Where Industry Meets Innovation

  • Contact Us
  • sign in Sign In
  • Sign in with certificate
mit campus

Resources

Search

  • View All
  • Industry Briefs
  • Research Reports
  • ILP Literature
  • Books and Other
  • Sort By:
  • Date
  • Title

Featured Publications

Loading
Please wait...

RECENT PUBLICATIONS

331 Results | Prev | 1 | 2 | 3 | .. | 65 | Page 66 | Last | Next
 

September 2010
MIT Press
Order Book

Operations Rules

David Simchi-Levi
Delivering Customer Value through Flexible Operations
In recent years, management gurus have urged businesses to adopt such strategies as just-in-time, lean manufacturing, offshoring, and frequent deliveries to retail outlets. But today, these much-touted strategies may be risky. Global financial turmoil, rising labor costs in developing countries, and huge volatility in the price of oil and other commodities can disrupt a company’s entire supply chain and threaten its ability to compete. In Operations Rules, David Simchi-Levi identifies the crucial element in a company’s success: the link between the value it provides its customers and its operations strategies. And he offers a set of scientifically and empirically based rules that management can follow to achieve a quantum leap in operations performance.

Flexibility, says Simchi-Levi, is the single most important capability that allows firms to innovate in their operations and supply chain strategies...

David Simchi-Levi is Professor of Engineering Systems at MIT, editor-in-chief of the journal Operations Research, and coauthor of Designing and Managing the Supply Chain and The Logic of Logistics. He is the founder of LogicTools (now a division of IBM’s ILOG), which provides software solutions and professional services for supply chain planning.

July 2010
Oxford University Press
Order Book

Playing Our Game

Edward S. Steinfeld
Why China's Rise Doesn't Threaten the West
Conventional wisdom holds that China's burgeoning economic power has reduced the United States to little more than a customer and borrower of Beijing. The rise of China, many feel, necessarily means the decline of the West--the United States in particular.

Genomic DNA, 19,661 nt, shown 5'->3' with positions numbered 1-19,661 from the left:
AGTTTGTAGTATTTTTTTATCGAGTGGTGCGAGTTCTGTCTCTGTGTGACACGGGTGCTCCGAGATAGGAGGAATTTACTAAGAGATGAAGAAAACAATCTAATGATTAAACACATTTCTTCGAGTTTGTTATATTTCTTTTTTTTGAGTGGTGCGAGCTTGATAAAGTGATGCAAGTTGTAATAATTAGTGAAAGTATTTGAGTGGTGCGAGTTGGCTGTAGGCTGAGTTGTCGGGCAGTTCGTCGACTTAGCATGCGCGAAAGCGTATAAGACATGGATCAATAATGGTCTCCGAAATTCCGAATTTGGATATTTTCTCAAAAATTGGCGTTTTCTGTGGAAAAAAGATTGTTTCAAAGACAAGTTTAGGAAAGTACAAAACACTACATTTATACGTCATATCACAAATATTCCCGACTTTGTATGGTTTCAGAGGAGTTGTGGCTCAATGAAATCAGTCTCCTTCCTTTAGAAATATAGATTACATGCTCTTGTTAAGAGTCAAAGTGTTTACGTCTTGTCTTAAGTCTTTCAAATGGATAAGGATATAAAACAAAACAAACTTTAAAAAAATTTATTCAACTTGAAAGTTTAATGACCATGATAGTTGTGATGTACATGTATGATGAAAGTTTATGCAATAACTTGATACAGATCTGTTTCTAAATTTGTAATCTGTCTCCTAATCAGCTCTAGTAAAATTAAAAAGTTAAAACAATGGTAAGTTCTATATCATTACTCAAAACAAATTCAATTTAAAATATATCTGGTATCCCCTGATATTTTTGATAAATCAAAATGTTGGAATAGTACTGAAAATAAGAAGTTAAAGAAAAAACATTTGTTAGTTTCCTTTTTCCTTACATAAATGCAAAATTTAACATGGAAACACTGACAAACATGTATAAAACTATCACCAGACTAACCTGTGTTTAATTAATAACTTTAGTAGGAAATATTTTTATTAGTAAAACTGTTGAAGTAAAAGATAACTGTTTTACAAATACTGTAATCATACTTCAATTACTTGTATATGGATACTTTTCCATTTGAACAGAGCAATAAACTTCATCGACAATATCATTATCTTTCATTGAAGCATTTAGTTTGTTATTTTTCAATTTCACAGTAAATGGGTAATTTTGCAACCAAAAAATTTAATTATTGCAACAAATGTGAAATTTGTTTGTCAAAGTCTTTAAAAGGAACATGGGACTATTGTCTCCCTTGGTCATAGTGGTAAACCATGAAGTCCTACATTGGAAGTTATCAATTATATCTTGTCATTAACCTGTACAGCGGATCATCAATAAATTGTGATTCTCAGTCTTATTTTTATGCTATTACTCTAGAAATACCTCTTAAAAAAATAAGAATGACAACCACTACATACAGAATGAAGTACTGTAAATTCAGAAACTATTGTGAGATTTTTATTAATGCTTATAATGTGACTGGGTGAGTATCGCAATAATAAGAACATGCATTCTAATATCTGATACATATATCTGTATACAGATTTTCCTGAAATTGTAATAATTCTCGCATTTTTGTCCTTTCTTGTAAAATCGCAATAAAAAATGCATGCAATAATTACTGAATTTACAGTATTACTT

Not so, writes Edward Steinfeld. If anything, China's economic emergence is good for America. In this fascinating new book, Steinfeld asserts that China's growth is fortifying American commercial supremacy, because (as the title says) China is playing our game. By seeking to realize its dream of modernization by integrating itself into the Western economic order, China is playing by our rules, reinforcing the dominance of our companies and regulatory institutions. The impact of the outside world has been largely beneficial to China's development, but also enormously disruptive. China has in many ways handed over--outsourced--the remaking of its domestic economy and domestic institutions to foreign companies and foreign rule-making authorities. For Chinese companies now, participation in global production also means obedience to foreign rules. At the same time, even as these companies assemble products for export to the West, the most valuable components for those products come from the West. America's share of global manufacturing, by value, has actually increased since 1990. Within China, the R&D centers established by Western companies attract the country's best scientists and engineers, and harness that talent to global, rather than indigenous Chinese, innovation efforts. In many ways, both Chinese and American society are benefiting as a result. That said, the pressures on China are intense. China is modeling its economy on the United States, with vast consequences in a country with a small fraction of America's per-capita income and scarcely any social safety net. Walmartization is not something that Asian manufacturing power is doing to us; rather, it is how we are transforming China.

From outsourcing to energy, Steinfeld overturns the conventional wisdom in this incisive and richly researched account.

Edward S. Steinfeld is Associate Professor of Political Science at the Massachusetts Institute of Technology, and Director of the MIT-China Program. He is the author of Forging Reform in China: The Fate of State-Owned Industry.





April 2010
A.K. Peters, Ltd.
Order Book

Bright Boys

Tom Green, with Special Foreword by Jay W. Forrester
The Making of Information Technology
MIT Sloan School of Management Professor Emeritus Jay Forrester’s foreword shares insight into the school’s entrepreneurial spirit that helped launch the world of electronics and created the first real-time computer. An original member of MIT’s “bright boy” team, Forrester is a pioneer in early digital computer development and the inventor of random-access magnetic-core memory.

In his foreword, Forrester credits MIT for supporting such creativity in uncharted waters. Forrester writes, “Innovation means trying ideas outside of the accepted pattern. It means providing the opportunity to fail as a learning experience rather than an embarrassment. … An innovative spirit requires years for developing the courage to be different and calibrating oneself to identify the effective region for innovation that lies between the mundane and the impossible.”